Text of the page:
So, there you have it. My brief take on Blood Mountain, Mastodon's worthy follow-up. I don't think this album will find as much acceptance as Leviathan did. For those not into metal but ventured to dip their toes into the power-chord infested waters of the genre when Leviathan came out, Blood Mountain will probably seem a bit less intriguing. Again, probably because it's not new/different/surprising this time around. But for those that like a good metal record every now and again, Blood Mountain can be found at your local record shop of choice.

Check it out if you like: Metal, good metal, metal
Listen to a sample here: Mastodon's Myspace page has 3 songs from Blood Mountain

Wednesday, September 20, 2006

Go ahead, Beirut, take more of my money.

I recently read the Beirut has signed to 4AD, home of TV on the Radio, M. Ward, The Mountain Goats, and many others. As such, 4AD has decided to re-release Gulag Orkestar on their label and it will be an expanded version, read: a reason you should drop more cabbage on this version even if you already have the original. It will be available during Beirut's fall tour. This is good news as I already have tickets to see them on November 21 at the Bowery Ballroom and will probably manage to scrape together enough to pick one up.

Official stuff here:

Thursday, September 14, 2006

Junior Boys - So This Is Goodbye

Junior Boys
So This Is Goodbye

Normally I give an album a week (give or take) before I write anything about it. Okay fine, sometimes it takes a month or more. It's the marinating process. Sometimes things don't settle in until a few listens have gone by. Other times, tunes that sounded fresh on the first spin soon lose their luster. So I find it necessary to give each album it's due and see where on the spectrum it falls. In the case of So This Is Goodbye by Junior Boys, such time lapse is not necessary. From the opening blips of "Double Shadow," I could tell Junior Boys was going to pick up right where they left of with Last Exit, their excellent 2004 full-length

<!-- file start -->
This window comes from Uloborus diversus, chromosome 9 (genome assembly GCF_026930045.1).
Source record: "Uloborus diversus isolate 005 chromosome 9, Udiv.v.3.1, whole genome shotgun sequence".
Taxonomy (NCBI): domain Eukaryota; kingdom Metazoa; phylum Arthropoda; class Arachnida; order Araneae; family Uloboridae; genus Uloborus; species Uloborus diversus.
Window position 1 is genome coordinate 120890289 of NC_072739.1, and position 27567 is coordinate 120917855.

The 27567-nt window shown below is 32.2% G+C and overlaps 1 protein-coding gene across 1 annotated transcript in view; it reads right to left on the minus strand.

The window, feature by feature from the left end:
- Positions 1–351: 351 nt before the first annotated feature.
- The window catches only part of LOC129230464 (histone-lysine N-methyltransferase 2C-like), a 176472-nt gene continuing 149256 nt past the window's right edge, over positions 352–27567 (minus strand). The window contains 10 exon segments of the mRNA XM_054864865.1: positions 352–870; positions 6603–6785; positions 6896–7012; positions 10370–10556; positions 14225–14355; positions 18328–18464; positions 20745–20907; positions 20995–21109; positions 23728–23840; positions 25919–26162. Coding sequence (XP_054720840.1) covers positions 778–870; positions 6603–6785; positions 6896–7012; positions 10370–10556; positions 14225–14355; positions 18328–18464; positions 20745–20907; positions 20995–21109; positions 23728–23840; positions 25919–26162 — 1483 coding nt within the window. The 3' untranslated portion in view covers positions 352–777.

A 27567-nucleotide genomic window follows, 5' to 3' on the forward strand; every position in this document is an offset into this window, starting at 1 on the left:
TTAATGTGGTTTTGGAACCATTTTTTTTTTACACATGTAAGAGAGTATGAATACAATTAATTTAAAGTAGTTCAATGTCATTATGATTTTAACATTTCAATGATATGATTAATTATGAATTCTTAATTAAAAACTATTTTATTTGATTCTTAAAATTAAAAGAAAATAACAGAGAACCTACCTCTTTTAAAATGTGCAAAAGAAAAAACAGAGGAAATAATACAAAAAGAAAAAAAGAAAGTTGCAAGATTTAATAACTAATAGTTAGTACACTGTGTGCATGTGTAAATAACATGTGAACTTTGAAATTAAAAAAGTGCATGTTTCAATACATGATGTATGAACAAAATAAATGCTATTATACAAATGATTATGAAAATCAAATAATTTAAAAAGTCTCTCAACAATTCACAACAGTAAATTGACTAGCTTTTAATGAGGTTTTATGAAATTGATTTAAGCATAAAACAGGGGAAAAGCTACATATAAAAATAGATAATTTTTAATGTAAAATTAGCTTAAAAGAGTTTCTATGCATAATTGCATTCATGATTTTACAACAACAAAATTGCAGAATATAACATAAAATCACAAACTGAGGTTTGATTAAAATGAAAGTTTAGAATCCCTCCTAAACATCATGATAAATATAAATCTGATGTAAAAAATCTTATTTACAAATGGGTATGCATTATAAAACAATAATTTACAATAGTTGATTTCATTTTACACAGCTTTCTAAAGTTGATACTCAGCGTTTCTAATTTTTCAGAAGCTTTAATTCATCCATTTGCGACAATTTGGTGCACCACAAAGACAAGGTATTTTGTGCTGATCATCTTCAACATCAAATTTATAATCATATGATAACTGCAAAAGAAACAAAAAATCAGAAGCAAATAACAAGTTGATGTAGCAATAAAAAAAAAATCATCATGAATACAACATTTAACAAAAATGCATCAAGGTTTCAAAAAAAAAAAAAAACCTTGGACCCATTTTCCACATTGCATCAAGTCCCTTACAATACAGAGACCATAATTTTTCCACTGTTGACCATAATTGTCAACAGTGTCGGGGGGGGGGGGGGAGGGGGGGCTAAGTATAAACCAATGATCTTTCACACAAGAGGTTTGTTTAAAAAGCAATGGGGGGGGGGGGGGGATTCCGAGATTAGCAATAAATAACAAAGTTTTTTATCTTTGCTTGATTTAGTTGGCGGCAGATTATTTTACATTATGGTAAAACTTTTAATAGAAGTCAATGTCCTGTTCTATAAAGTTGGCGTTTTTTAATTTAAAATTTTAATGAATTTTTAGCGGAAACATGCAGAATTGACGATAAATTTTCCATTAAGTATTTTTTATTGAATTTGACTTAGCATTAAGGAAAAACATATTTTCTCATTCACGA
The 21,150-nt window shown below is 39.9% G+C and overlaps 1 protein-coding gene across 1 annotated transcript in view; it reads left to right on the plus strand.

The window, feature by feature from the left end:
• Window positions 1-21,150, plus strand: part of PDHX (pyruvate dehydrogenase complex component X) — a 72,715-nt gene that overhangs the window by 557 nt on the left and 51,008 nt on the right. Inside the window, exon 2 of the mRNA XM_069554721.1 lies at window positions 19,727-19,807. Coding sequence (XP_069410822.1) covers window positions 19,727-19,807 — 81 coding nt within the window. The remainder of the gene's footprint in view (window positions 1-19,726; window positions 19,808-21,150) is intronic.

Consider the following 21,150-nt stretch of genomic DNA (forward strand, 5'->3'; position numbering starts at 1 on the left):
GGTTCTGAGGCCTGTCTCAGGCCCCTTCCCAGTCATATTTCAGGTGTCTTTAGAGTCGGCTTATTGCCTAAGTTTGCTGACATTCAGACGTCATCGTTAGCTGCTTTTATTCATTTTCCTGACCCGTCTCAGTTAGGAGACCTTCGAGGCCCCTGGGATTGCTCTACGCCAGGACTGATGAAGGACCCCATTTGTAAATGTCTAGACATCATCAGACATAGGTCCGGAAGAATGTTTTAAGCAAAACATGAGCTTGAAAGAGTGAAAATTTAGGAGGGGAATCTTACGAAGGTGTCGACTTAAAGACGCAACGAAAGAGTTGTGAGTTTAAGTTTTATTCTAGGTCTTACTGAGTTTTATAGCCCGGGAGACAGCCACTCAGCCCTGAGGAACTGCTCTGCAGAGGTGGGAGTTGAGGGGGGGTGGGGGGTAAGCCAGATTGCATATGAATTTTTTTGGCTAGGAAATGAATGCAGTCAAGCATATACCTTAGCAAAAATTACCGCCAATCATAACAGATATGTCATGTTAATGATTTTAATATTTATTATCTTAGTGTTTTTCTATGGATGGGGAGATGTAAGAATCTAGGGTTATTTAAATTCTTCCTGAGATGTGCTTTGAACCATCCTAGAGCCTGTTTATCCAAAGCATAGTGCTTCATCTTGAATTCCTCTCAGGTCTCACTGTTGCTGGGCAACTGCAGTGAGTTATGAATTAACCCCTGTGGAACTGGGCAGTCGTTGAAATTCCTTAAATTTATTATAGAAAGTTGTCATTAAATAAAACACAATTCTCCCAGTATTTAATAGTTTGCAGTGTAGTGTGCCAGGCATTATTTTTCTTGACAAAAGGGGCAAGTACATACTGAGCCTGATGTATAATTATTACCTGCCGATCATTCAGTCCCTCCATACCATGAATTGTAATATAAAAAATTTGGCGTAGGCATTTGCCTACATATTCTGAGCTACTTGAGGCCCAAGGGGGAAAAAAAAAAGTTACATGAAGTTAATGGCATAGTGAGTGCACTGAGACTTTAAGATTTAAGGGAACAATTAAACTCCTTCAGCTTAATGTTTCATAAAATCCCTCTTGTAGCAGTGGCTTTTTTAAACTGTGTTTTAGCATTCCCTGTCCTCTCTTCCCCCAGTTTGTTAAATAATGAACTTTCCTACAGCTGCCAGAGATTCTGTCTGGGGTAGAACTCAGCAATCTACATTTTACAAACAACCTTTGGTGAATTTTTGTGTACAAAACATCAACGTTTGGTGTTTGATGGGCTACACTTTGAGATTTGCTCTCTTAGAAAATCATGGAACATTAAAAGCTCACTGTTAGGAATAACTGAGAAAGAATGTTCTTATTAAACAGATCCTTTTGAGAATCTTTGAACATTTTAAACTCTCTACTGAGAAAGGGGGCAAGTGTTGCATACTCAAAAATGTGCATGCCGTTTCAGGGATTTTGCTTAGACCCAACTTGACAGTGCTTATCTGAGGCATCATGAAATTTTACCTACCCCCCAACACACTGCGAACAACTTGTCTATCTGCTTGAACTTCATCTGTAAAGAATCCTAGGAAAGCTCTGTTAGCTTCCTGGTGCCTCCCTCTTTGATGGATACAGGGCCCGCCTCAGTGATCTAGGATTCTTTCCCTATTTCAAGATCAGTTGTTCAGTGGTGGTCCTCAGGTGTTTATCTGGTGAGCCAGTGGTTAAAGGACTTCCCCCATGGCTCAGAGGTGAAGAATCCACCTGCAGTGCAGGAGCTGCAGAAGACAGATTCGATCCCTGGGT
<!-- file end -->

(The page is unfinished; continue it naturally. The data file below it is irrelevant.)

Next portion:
. Maybe it was power of suggestion. Maybe I wanted to like it from the get go. Maybe the wait had built anticipation and there was just no way that anticipation was going to allow this album be anything less than great. Who knows?

So "Double Shadow" didn't disappoint, but it was the second song, "The Equalizer," that really set the rest of the album up for me. A muffled shaker starts off, giving way to an ethereal organ drone. The beat comes in, followed by the simultaneously confident/shy voice of Jeremy Greenspan and the song hits its stride almost immediately. The dark opening of "First Time" is not something I'd seen coming, but is certainly a welcome addition. "Count Souvenirs" reminds me of a Violator-era Depeche Mode.

I could go on and on, but suffice it to say I was giddy after picking up this album. I'd been on a metal kick lately, having picked up some old Isis I never got around to, not to mention Jesu and Boris which was mentioned earlier. While electronica may not necessarily be on the opposite end of the spectrum, it's pretty far from what had been coming out of my ear buds lately. So This Is Goodbye was a welcome breath of fresh air and has immediately solidified itself as one of my favorites for the year.

Check it out if you like:
Herbert, The Postal Service
Listen to a sample here: Hear "In the Morning" and "Count Souvenirs" on the Junior Boys
Myspace page

Wednesday, August 30, 2006

Tap Tap - Lanzafame

Tap Tap

I first read about Tap Tap over at My Old Kentucky Blog. After listening to a sample and reading about them being likened to Clap Your Hands Say Yeah, I decided to get the album. After a quick check out process via paypal over at Catbird Records, and a short wait on the USPS, Tap Tap's Lanzafame showed up in my tiny mailbox.

Upon first listen, the references to Clap Your Hands are understood and accepted. However, listening to it a number of times has uncovered nuances that were perhaps missed on the first pass.

Take "To Our Continuing Friendship" for instance. The chorus on this is more Beach Boys than Clap Your Hands. "Talk Slowly" lets Tap Tap take a crack at low-fi folk, and they pull it off quite well. Standout tracks include opener "100,000 Thoughts," "Little Match (Big Fire)," and the aforementioned "To Our Continuing Friendship."

Tap Tap puts together a little over 30 minutes of bouncy, energetic, quirky pop. If you've got an extra $10 and a paypal account, make it yours.

Check it out if you like: Clap Your Hands Say Yeah, Islands, Neutral Milk Hotel
Listen to a sample here: "100,000 Thoughts"

Wednesday, August 23, 2006

Menomena signs to Barsuk

I just bought tickets to see The Long Winters and Menomena at the Bowery Ballroom on Sept. 29th. I navigated over to Barsuk just so see where else the tour was going and what do I notice on the homepage? That Barsuk, former home of Death Cab For Cutie and current home of, well, many solid music peeps, has signed Menomena. So that's why they're all playing together. And by "they're all" I mean, the above two along with What Made Milwaukee Famous. It's a Barsuk party.